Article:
Yes indeed — money doesn’t matter in mainstream macroeconomic models. That’s true. According to the ‘classical dichotomy,’ real variables — output and employment — are independent of monetary variables, and so enable mainstream economics to depict the economy as basically a barter system.

But in the real world in which we happen to live, money certainly does matter. Money is not neutral and money matters in both the short run and the long run: Read more…

What is money?

October 17, 2022 2 comments

from Tony Lawson and real-world economics review issue no. 101

What is money?  Two sorts of answer to this question can be found in the modern literature.  One locates money’s nature in the organising structure of human communities, the other in intrinsic properties of particular (money) items (like commodities, debts, precious metals and so on). If accounts of money that draw on social positioning theory are instances of the former, a currently very popular and seemingly increasingly influential version of the latter takes the form of modern money theory (MMT). Notably, however, whilst contributors to social positioning theory have regularly concerned themselves with elaborating explicitly a conception of money’s nature, proponents of MMT rarely address the matter explicitly; mostly the notions entertained must be inferred from monetary assessments and policy proposals and the like.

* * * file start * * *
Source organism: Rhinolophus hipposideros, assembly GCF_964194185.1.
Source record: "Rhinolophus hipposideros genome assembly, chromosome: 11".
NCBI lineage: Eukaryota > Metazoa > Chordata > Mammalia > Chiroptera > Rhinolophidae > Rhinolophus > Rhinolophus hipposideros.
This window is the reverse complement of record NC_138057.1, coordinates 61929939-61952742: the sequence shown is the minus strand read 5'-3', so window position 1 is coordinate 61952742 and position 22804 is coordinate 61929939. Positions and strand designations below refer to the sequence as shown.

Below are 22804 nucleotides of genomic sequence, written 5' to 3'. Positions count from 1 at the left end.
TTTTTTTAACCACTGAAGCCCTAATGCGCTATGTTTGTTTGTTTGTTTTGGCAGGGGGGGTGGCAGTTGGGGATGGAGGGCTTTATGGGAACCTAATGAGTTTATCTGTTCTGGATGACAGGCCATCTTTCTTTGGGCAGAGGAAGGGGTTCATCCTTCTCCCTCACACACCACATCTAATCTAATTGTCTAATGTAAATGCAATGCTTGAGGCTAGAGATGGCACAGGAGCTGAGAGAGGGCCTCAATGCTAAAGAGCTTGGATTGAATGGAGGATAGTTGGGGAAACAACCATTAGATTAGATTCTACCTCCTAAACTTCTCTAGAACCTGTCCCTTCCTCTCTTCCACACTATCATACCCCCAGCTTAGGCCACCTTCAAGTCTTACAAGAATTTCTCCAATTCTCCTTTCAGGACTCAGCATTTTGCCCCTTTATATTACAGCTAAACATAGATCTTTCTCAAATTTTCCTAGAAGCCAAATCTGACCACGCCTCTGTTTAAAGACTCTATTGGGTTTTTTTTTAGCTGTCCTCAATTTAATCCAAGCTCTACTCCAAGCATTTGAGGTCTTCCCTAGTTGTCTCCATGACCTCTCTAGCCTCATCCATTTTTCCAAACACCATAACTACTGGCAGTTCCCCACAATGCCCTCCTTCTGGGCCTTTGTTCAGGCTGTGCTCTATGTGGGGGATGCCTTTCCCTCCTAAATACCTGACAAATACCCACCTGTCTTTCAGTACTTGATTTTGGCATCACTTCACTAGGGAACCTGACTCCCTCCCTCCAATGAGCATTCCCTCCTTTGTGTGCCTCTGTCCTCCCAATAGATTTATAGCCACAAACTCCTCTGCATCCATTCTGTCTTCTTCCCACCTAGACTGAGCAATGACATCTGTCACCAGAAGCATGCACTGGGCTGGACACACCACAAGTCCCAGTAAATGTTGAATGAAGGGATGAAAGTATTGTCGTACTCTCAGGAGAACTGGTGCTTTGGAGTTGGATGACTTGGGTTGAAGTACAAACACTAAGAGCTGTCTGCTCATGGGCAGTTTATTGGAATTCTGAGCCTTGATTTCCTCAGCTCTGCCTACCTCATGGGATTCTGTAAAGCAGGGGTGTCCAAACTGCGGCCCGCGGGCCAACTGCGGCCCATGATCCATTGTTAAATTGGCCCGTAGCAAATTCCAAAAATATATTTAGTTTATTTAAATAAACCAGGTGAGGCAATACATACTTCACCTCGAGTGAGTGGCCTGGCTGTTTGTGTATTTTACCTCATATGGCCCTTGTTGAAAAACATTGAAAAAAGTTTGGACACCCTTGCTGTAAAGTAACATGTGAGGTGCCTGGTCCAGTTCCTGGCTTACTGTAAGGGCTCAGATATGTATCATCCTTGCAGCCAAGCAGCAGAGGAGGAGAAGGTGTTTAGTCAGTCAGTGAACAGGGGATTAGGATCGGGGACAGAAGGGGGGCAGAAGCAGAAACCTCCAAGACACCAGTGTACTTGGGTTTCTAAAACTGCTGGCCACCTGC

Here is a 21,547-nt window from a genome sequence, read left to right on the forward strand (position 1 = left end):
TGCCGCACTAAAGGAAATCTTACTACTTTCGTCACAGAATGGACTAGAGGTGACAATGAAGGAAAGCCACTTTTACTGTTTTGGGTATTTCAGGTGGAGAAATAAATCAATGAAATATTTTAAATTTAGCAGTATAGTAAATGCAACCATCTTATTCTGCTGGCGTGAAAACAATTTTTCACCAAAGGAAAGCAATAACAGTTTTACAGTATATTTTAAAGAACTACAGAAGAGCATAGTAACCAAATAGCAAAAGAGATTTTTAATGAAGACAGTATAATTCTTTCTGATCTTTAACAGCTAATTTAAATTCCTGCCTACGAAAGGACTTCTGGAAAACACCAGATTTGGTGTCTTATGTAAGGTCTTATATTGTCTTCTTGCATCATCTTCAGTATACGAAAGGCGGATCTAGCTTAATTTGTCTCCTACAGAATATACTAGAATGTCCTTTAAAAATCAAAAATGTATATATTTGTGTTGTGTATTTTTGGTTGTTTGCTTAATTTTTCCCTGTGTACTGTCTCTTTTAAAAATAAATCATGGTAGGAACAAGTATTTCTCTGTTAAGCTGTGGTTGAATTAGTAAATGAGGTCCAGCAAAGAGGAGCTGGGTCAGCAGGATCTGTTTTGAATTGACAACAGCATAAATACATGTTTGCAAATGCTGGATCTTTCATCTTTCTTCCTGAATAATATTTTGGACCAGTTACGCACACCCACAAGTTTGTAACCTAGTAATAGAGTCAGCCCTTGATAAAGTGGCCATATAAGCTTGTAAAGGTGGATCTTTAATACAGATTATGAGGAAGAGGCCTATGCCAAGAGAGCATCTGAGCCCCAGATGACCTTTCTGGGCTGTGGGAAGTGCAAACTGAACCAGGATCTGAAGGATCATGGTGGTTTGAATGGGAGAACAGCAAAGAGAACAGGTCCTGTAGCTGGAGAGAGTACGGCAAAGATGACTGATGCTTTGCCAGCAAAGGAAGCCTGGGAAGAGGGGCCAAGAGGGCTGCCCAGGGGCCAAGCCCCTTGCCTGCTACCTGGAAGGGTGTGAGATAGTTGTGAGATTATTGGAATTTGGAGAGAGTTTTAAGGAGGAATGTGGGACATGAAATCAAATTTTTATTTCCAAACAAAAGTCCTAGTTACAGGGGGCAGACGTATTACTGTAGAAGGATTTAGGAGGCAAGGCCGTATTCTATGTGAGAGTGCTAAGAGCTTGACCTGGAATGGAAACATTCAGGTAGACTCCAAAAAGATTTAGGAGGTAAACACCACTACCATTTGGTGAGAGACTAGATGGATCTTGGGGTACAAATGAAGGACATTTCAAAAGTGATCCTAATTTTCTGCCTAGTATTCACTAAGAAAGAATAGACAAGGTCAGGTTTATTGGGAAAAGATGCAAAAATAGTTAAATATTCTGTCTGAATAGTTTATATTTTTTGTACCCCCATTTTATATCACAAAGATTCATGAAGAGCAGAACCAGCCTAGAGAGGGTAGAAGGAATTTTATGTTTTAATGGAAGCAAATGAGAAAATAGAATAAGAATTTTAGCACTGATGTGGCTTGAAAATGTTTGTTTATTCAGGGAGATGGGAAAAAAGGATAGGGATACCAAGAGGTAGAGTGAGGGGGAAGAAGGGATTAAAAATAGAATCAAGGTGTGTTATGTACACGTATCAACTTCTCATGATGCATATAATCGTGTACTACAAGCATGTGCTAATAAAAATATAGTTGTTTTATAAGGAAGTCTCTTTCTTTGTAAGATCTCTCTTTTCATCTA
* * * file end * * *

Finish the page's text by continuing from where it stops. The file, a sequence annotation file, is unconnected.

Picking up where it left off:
An exception to the latter, though, is provided by the writings of Randall Wray, a central contributor to MMT; and Wray (2022) has produced a new book on money in which the topic is again addressed head on. As Wray observes it is difficult to have confidence that claims about monetary policy are coherent if we do not first understand the nature of what is being talked about. I agree with Wray on this, albeit defending a different conception drawing on social positioning theory.

Here I take the publication of Wray’s new book as affording an opportunity to contrast (I intend constructively) the two accounts of money in question. Read more…

Neoliberalism as an enabler of the spread of coronavirus

October 14, 2022 2 comments

from Imad A. Moosa and real-world economics review issue no. 101